universal proposition; "That which is begotten carries within itself
the nature of that which begat it" [Olshausen].
flesh—Not the mere material body, but
all that comes into the world by birth, the entire man; yet not
humanity simply, but in its corrupted, depraved condition, in
complete subjection to the law of the fall (Ro 8:1-9). So that though a man "could enter a
second time into his mother's womb and be born," he would be no nearer
this "new birth" than before (Job 14:4; Ps 51:5).
is spirit—"partakes of and possesses
His spiritual nature."
7. Marvel not, &c.—If a spiritual
nature only can see and enter the kingdom of God; if all we bring into
the world with us be the reverse of spiritual; and if this spirituality
be solely of the Holy Ghost, no wonder a new birth is
Ye must—"Ye, says Jesus, not
we" [Bengel]. After those
universal propositions, about what "a man" must be, to "enter
the kingdom of God" (Joh 3:5)—this is remarkable, showing that
our Lord meant to hold Himself forth as "separate from
8. The wind, &c.—Breath and
spirit (one word both in Hebrew and Greek) are
constantly brought together in Scripture as analogous (Job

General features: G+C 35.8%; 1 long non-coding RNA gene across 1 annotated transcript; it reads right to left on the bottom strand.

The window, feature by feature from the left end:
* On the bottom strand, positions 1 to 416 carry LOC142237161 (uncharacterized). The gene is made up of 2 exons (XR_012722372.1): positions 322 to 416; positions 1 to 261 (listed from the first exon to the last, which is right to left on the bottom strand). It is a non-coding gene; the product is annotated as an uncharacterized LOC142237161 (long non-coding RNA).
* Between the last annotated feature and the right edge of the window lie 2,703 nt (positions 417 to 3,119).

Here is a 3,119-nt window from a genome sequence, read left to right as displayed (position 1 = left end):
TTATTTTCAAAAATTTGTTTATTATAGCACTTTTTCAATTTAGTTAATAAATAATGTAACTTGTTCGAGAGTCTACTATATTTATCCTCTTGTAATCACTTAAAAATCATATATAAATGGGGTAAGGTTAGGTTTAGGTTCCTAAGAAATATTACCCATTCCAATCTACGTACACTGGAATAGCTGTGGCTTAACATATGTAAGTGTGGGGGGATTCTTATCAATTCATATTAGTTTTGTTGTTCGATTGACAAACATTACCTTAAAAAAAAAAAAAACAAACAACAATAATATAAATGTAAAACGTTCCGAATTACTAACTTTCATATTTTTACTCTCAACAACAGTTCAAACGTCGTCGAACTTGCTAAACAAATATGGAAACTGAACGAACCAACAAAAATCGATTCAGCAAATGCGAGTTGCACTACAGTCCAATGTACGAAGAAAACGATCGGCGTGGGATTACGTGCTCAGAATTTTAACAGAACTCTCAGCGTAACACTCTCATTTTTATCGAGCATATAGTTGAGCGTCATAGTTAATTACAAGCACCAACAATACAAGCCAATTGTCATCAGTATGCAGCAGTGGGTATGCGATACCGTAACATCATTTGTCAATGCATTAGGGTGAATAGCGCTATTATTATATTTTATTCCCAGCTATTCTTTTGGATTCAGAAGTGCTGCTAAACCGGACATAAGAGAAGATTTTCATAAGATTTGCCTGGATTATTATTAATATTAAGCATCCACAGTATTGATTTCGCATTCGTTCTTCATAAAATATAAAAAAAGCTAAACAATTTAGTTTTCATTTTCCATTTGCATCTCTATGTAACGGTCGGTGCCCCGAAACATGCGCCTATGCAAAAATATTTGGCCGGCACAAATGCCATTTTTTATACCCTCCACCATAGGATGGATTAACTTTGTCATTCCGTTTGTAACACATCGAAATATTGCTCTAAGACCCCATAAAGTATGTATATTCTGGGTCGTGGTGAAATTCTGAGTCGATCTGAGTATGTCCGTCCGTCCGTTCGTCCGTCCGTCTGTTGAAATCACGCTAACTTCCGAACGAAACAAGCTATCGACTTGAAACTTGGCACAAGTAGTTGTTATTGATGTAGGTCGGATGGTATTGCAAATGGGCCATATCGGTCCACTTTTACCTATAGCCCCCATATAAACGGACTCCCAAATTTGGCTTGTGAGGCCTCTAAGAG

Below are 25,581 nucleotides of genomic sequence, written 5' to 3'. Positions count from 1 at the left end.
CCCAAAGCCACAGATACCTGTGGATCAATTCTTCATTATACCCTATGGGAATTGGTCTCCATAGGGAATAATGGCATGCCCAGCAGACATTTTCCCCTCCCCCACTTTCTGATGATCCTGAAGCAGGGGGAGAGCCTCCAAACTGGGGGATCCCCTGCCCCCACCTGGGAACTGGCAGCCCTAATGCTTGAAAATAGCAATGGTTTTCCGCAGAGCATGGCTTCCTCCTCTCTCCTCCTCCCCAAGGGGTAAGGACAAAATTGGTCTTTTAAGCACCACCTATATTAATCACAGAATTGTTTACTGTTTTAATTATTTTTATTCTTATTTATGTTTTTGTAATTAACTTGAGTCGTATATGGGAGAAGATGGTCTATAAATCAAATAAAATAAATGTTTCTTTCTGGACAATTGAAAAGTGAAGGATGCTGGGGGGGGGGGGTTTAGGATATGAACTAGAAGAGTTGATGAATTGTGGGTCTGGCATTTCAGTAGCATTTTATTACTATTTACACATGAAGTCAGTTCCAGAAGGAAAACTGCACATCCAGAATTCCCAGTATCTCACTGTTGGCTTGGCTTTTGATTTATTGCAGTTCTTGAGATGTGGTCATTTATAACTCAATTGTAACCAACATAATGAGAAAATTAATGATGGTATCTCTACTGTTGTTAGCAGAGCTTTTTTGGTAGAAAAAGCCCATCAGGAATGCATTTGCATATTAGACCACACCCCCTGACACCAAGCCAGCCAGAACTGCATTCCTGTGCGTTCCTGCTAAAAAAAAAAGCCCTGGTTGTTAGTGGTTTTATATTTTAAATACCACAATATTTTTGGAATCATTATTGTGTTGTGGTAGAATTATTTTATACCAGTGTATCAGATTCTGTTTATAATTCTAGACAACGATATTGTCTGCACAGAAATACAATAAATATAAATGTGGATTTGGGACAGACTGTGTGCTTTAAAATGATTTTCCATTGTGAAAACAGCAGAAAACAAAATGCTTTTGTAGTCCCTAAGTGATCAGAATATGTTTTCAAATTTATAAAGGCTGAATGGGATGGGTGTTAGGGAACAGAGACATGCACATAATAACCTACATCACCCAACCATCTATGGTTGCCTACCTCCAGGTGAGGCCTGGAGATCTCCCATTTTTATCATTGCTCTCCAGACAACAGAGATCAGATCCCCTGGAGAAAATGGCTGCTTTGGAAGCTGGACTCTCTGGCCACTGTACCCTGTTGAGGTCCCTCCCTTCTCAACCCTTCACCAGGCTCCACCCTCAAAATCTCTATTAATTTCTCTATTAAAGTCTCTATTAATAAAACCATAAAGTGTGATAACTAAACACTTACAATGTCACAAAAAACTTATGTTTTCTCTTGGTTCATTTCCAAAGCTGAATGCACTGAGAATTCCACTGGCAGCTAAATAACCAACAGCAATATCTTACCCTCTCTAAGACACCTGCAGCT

27:3; 33:4; Eze 37:9-14).
canst not tell, &c.—The laws which
govern the motion of the winds are even yet but partially
discovered; but the risings, failings, and change in direction many
times in a day, of those gentle breezes here referred to, will
probably ever be a mystery to us: So of the operation of the Holy Ghost
in the new birth.
9, 10. How, &c.—Though the subject
still confounds Nicodemus, the necessity and possibility of the new
birth is no longer the point with him, but the nature of it and how it
is brought about [Luthardt]. "From this
moment Nicodemus says nothing more, but has sunk unto a disciple
who has found his true teacher. Therefore the Saviour now
graciously advances in His communications of truth, and once more
solemnly brings to the mind of this teacher in Israel, now become a
learner, his own not guiltless ignorance, that He may then
proceed to utter, out of the fulness of His divine knowledge, such
farther testimonies both of earthly and heavenly things as his docile
scholar may to his own profit receive" [Stier].
10. master—"teacher." The question
clearly implies that the doctrine of regeneration is so far
disclosed in the Old Testament that Nicodemus was culpable in being
ignorant of it. Nor is it merely as something that should be
experienced under the Gospel that the Old Testament holds it
forth—as many distinguished critics allege, denying that there
was any such thing as regeneration before Christ. For our Lord's
proposition is universal, that no fallen man is or can be spiritual
without a regenerating operation of the Holy Ghost, and the necessity
of a spiritual obedience under whatever name, in opposition to
mere mechanical services, is proclaimed throughout all the Old
11-13. We speak that we know, and … have
seen—that is, by absolute knowledge and
immediate vision of God, which "the only-begotten Son in the
bosom of the Father" claims as exclusively His own (Joh 1:18). The "we" and "our" are here used,
though Himself only is intended, in emphatic contrast, probably, with